This might seem old-fashioned, but I don't approve of my 18 year-old-son, a senior, and his 16-year-old girlfriend having sex. Because of my position on sex before marriage, or at least a before kids are capable of mature relationships, I have raised my son differently than many parents.
I have rules about how much time he can spend alone with his girlfriend, and limit situations that provide opportunity to slide into inappropriate behavior. My son pretty much hates me for not letting him do what he wants, and always manages to get involved with girls who don't have much parental supervision. Inevitably, he will turn the parents of his girlfriends against me. I feel so alone. Nobody warned me that loving my kid would hurt so much. It makes me feel crazy when I see other parents letting their kids do whatever they want, all in the name of being open-minded and tolerant. To me, failing to protect one's child is a form of negligence ... and yet the parents who don't take a stand always seem to come out smelling like a rose. Is it wrong for me to want my son to have values? To not only care for himself, but for others too? Am I old-fashioned because I think sex is serious business and question whether a kid who can't yet remember to take out the trash or change his socks without being asked is in a position to understand this? I feel like somewhere along the line, I wandered off the acceptable parenting map.
-- Lost Parent
Values are more important in our children's lives than ever before. You are right to want your son to develop a meaningful relationship with his actions. When we set limits for our kids, we provide them room to learn about themselves. So, to answer your question, no you are not wrong to want your son to have values. However, at this stage in the parenting game, your ability to control how he acts out the values he has by now learned (or at least been exposed to) is greatly reduced. At this point, you need to realize your son needs to form his own relationship to the values you have, with love, tried to instill in him. He may reject those values, or he may cling to them. He may take them and reshape them in a way that has new meaning . The point is, merely controlling your son so he will act out the value you wish him to hold, does not give him a chance to truly absorb the value. Now is the time for you to have faith -- in yourself, and in your son. We can't corner our children into being good people. If we try to do that, we run the risk of separating them from their own consciences. At some point we've got to step back, and quiet our own concerns; trust that our children have the most natural of desires to begin to listen to that still small voice inside of them.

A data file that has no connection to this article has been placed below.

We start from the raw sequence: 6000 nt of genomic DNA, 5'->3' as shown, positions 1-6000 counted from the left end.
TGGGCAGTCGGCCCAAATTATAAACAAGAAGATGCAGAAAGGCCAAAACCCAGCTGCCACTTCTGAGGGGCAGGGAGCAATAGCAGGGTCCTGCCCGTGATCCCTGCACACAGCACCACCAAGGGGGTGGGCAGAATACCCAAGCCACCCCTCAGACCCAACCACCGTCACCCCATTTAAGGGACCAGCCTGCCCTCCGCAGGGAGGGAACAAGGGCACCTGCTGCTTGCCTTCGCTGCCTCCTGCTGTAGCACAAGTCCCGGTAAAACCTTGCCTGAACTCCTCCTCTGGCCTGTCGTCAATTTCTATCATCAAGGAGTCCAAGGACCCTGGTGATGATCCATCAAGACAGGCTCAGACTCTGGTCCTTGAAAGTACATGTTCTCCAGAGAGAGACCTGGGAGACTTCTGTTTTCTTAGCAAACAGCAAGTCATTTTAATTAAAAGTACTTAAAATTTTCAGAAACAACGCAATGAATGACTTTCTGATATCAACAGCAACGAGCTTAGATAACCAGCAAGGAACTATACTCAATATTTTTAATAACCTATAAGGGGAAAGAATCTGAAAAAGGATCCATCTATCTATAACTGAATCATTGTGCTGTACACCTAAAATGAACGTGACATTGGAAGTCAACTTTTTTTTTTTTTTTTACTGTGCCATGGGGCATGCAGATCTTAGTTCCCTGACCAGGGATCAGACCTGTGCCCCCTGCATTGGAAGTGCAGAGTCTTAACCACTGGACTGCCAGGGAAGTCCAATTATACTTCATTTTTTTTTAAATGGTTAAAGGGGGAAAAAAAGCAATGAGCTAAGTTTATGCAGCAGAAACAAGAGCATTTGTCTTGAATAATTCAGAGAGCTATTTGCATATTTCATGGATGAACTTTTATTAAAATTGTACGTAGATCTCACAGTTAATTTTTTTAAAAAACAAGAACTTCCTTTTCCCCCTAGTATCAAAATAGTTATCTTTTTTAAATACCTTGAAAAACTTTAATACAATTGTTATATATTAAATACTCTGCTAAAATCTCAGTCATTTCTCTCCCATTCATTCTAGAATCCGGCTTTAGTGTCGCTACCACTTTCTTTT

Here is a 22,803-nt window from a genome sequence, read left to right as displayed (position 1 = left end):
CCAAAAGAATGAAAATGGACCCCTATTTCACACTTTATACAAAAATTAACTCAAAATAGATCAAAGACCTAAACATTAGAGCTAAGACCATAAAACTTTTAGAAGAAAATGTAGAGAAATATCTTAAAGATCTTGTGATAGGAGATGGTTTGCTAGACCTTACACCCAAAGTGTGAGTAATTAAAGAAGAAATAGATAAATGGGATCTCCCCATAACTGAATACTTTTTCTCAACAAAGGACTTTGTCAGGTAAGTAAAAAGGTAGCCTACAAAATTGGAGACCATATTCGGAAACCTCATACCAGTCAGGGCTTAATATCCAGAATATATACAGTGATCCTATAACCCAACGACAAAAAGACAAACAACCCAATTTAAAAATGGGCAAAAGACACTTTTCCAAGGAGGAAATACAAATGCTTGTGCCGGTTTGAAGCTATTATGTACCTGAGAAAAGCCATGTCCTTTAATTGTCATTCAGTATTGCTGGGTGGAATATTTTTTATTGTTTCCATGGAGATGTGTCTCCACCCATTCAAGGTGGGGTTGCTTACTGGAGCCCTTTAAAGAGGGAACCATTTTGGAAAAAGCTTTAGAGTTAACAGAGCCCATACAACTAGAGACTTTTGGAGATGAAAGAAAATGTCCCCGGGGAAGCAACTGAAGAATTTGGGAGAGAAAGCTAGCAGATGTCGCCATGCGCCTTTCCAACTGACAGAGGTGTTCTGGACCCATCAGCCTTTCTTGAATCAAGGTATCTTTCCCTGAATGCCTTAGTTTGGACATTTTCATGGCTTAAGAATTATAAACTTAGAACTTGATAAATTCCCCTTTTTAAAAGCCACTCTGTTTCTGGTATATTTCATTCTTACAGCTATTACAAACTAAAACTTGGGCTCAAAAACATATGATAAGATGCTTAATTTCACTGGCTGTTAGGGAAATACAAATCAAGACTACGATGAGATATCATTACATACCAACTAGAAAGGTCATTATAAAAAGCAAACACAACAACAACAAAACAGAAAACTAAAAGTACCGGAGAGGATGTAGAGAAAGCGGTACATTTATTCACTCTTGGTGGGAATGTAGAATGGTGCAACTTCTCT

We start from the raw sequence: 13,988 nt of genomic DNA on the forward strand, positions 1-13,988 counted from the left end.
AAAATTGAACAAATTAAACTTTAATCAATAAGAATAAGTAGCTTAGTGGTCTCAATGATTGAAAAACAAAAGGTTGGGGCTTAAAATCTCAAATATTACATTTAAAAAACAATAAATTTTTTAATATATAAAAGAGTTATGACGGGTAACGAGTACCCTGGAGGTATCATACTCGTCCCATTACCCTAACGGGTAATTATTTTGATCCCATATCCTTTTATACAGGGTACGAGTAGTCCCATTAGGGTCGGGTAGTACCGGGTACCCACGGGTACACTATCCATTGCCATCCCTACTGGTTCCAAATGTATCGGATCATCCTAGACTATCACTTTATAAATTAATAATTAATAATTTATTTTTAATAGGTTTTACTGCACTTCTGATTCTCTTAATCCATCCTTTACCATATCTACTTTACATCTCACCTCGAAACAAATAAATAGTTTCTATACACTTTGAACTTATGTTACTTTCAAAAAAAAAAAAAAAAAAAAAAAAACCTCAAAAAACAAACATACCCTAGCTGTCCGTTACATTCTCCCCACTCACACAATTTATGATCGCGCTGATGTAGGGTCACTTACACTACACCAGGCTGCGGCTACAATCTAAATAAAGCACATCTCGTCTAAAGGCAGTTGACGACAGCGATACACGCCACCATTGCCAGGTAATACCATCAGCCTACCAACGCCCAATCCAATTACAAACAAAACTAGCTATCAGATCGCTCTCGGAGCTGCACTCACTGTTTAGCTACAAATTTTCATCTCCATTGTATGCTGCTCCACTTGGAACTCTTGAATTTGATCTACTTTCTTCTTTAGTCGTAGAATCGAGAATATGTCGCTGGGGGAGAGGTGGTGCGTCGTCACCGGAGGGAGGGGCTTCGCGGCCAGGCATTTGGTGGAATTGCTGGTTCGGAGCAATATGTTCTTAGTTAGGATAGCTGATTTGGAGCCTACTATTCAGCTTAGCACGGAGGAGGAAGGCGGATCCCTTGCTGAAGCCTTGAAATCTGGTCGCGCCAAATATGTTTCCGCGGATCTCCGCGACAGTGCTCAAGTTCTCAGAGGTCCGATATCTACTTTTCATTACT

Ask Mom is a weekly feature in the Walla Walla Union-Bulletin. If you have a question you would like to submit to the Ask Mom panel, send it to email@example.com. This week's column was written by Patrice Janda, MSW therapist with Cocoon Project SAFE, which serves Walla Walla area parents of teens. For free consultation and support, call, 1-877-339-4179